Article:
[Warning: this video might (obviously) be triggering for those of you with panic disorder. It definitely put me a bit on edge. It does end on a happy note, if that's of any consolation.]
Have you ever had a panic attack in front of a large audience?
I’ve had my (unfairly large) share of panic attacks — but most of them were only in front of small audiences, like the gaggle of shoppers who were behind me in line at CVS when I doubled over in dizziness at checkout.
(The moments between that first scanned item and that final step of swiping my payment card is akin to being stuck on an elevator between floors. After the first “beep” of the UPC scanner, I am trapped. I no longer have an easy excuse to run out of the store, if needed. I have to have to have to keep it cool and stay non-panicky, dammit, until that receipt is in my hand, right? I mean, otherwise…I’d look like a complete ass running out of there.)
And, oh, the marketing meeting at my former job in a stuffy, sardine-can-of-a conference room! I’ll never forget that panic attack.
At least five middle-management bodies were packed in tightly around a small rectangular table. I was furthest away from the door to cooler air and (relative) freedom. This made me nervous — then, as always, my body betrayed me and I suddenly felt faint.
Then, the shaking.
Then, the dizziness.
So, what could I do? How could I escape without violating business decorum?
By intentionally spilling water on myself so I had an easy excuse to get up and run to the restroom, that’s how.
Seriously. I did it — and it was…weird. I felt so stupid for resorting to such a tactic, but I felt like there was no other option — escape was both difficult and embarrassing, as it often is during just about any episode of panic.
DAN HARRIS PANICS IN FRONT OF A NATIONAL AUDIENCE
Panic drives us to do some strange things. It drives us to find a way to escape — to flee from — the uncomfortable physical and mental sensations.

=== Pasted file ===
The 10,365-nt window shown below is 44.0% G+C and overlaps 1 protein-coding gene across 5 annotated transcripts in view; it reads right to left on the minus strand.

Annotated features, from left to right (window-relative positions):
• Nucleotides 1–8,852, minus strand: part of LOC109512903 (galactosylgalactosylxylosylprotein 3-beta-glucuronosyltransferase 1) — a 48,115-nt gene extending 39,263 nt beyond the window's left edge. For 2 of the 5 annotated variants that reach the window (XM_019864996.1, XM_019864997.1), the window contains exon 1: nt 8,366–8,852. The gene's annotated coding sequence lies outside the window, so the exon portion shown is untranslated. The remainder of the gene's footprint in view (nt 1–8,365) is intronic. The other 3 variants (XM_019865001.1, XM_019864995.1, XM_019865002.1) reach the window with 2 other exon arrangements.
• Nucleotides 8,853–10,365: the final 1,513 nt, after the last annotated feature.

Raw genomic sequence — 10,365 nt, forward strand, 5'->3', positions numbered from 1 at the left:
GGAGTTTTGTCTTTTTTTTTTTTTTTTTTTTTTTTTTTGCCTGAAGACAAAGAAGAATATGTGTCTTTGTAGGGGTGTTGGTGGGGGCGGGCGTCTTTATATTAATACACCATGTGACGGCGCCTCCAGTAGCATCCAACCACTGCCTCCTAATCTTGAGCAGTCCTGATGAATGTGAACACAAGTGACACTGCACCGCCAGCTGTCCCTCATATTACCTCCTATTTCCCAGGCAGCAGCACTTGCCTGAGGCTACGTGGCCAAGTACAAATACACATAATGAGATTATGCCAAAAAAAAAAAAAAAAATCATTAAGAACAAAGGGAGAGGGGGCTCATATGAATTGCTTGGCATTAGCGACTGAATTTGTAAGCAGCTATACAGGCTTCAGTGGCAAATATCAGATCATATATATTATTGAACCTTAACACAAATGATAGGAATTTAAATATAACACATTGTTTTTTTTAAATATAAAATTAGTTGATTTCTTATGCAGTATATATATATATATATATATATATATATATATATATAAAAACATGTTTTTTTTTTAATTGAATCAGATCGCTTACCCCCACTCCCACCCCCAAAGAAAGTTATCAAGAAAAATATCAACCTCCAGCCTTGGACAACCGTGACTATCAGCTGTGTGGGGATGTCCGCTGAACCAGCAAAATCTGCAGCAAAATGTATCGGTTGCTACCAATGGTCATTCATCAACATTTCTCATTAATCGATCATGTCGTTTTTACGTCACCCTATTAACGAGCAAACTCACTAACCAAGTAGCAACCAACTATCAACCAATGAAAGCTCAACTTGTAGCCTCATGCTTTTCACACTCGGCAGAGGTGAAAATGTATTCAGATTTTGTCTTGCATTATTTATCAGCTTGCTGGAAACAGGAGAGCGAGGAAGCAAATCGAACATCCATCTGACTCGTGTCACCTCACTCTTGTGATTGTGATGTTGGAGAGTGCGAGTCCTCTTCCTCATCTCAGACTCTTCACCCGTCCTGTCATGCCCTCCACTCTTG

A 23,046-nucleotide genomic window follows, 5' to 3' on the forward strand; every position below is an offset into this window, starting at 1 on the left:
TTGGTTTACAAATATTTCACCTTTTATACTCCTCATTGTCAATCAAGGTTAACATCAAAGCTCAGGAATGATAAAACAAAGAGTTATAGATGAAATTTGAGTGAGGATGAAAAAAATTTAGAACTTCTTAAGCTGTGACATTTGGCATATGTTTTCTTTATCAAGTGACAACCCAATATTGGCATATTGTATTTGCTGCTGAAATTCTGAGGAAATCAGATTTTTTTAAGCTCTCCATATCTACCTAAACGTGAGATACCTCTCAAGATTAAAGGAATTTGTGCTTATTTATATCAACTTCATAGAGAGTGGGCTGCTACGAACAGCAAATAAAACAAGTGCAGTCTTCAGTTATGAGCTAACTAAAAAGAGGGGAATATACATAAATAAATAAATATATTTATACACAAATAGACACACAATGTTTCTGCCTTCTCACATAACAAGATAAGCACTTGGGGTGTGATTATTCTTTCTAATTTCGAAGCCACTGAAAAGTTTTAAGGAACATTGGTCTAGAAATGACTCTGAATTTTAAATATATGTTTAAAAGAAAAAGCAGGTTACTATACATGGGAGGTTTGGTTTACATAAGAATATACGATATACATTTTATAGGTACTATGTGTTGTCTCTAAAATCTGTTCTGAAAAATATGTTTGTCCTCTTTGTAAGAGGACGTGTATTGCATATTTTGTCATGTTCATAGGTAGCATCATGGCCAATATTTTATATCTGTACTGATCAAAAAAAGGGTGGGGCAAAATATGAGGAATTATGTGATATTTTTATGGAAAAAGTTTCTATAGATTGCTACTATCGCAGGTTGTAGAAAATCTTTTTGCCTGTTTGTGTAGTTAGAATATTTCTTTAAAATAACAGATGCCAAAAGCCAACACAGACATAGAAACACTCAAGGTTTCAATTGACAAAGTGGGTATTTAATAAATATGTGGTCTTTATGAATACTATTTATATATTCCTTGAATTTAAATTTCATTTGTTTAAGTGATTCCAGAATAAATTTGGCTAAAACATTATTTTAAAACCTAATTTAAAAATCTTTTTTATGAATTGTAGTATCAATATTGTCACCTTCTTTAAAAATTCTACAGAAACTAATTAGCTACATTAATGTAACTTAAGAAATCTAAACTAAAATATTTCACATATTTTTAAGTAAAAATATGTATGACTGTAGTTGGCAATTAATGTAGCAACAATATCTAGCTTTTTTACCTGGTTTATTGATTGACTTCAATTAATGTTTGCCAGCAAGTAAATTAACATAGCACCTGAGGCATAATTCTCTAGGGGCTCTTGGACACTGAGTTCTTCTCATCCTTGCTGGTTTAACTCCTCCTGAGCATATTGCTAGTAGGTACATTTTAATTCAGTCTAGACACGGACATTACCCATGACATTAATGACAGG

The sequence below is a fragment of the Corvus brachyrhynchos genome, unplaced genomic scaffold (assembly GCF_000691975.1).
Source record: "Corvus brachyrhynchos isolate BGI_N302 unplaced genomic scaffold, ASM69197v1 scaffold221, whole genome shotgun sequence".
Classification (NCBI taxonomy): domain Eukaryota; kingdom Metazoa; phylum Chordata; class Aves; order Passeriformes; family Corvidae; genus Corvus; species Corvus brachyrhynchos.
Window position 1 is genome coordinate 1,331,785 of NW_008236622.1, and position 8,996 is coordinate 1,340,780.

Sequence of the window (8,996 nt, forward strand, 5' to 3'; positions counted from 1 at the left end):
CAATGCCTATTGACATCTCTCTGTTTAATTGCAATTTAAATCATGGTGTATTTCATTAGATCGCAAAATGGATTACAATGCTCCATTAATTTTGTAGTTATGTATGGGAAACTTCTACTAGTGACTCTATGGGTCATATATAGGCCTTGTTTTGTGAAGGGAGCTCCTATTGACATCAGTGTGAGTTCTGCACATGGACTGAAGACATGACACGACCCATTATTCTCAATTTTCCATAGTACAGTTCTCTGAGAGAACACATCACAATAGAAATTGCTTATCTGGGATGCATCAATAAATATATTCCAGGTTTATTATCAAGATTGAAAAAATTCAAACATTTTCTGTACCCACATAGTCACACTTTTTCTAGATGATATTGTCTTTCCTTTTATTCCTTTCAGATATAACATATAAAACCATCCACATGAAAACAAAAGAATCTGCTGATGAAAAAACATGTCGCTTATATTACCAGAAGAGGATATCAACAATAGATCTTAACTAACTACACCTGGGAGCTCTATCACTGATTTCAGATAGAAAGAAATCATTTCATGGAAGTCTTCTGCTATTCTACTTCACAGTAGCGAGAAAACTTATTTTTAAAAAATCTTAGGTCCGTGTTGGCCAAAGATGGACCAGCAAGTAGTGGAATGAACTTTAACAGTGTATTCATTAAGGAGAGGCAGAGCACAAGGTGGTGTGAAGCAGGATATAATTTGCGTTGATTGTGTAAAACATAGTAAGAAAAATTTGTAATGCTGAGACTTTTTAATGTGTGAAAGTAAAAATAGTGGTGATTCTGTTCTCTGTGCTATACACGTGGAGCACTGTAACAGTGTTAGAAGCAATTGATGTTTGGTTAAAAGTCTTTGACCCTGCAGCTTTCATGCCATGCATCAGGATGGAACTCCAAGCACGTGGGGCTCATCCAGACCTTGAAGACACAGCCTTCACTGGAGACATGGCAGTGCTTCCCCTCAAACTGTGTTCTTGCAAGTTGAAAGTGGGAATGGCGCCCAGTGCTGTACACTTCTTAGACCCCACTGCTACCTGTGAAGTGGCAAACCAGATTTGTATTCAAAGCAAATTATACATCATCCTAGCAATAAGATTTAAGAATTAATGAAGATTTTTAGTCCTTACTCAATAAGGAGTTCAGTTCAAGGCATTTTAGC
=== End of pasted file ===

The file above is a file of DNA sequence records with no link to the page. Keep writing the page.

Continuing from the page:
I know what it feels like to panic in front of one person. I know what it feels like to panic in front of two people and three people and small groups.
But a national audience? I can’t say I’ve been there (yet).
So when I saw Dan Harris on ABC World News last night recalling his on-air panic attack during a national — yes, national — news segment on statin drugs, I felt a strange kinship with him — and how he handled the situation.
He panicked, and then he escaped.
He didn’t run — not physically, at least — but he ended his news segment early by throwing the ball back to the other anchors:
His method of escape is exactly like running out of CVS or the grocery store. It’s like taking the closest highway exit after your heart begins to flip out.
RETURNING TO THE SCENE OF THE PANIC
Now, don’t mistake my commentary for a criticism of Harris’s decision — he was breathless, after all, and it was essential for him to go off air to take care of himself. He clearly wasn’t doing well, and I know that feeling. It lives in my gut.
Rather, I’m pretty damn proud of the guy.
As I’ve said before, escape from a panic-inducing situation is might be absolutely necessary at times. You certainly don’t want to be driving on a freeway, say, while you’re so woozy that you can hardly see straight.
And you’d probably stand a better chance at, say, succeeding at a job interview if you excuse yourself from the interview room for a few moments to calm down than if you’d begun to speak in choppy, breathless, and somewhat nonsensical sentences in front of the hiring manager.
But returning is the key that helps you in the long run. Escape all you want, but go back. Go back to CVS later, or tomorrow, or even next week. Blot the water off of your (erm, my) dress pants in the restroom, and then go back to the cramped meeting.
Avoidance will only reinforce the idea that the place, scenario, or trigger from which we’ve escaped is a true threat to our well-being.
Returning — even if it takes a little while to go back — can teach us what the place, scenario, or trigger is not a true threat. (And it may take multiple “returns” for this lesson to burn into our brain’s film, but it will happen with time.)
I am proud of Dan Harris for returning — especially to talk about the panic attack itself.
Kudos to you, Dan.
What do you think about this news anchor’s decision to speak so openly (and publicly!) about his panic attack?
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Best of Our Blogs: March 14, 2014 | World of Psychology (March 14, 2014)
Last reviewed: 11 Mar 2014